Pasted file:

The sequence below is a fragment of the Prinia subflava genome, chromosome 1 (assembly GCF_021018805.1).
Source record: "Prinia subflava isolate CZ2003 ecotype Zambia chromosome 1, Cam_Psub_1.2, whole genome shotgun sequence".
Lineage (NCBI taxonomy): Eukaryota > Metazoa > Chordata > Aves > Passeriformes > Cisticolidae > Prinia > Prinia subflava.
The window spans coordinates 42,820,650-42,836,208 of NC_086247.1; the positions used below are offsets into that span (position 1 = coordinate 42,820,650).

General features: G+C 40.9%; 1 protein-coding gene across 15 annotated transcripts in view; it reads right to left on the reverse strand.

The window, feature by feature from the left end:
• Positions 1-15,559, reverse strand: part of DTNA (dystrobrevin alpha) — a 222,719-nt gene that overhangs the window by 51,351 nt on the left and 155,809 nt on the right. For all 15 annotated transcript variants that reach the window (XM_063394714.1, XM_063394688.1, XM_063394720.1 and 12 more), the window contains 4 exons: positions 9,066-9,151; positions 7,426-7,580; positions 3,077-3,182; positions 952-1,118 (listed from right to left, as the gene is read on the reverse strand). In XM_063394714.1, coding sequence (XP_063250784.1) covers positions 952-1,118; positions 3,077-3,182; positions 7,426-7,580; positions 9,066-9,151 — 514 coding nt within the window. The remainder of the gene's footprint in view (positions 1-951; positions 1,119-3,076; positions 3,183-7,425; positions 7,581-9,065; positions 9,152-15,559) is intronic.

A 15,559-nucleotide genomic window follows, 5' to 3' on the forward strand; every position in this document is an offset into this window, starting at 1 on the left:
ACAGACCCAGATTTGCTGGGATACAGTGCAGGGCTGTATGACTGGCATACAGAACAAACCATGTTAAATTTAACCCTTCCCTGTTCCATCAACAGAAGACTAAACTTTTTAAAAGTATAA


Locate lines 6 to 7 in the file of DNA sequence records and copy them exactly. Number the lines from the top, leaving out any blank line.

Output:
The window, feature by feature from the left end:
• Positions 1-15,559, reverse strand: part of DTNA (dystrobrevin alpha) — a 222,719-nt gene that overhangs the window by 51,351 nt on the left and 155,809 nt on the right. For all 15 annotated transcript variants that reach the window (XM_063394714.1, XM_063394688.1, XM_063394720.1 and 12 more), the window contains 4 exons: positions 9,066-9,151; positions 7,426-7,580; positions 3,077-3,182; positions 952-1,118 (listed from right to left, as the gene is read on the reverse strand). In XM_063394714.1, coding sequence (XP_063250784.1) covers positions 952-1,118; positions 3,077-3,182; positions 7,426-7,580; positions 9,066-9,151 — 514 coding nt within the window. The remainder of the gene's footprint in view (positions 1-951; positions 1,119-3,076; positions 3,183-7,425; positions 7,581-9,065; positions 9,152-15,559) is intronic.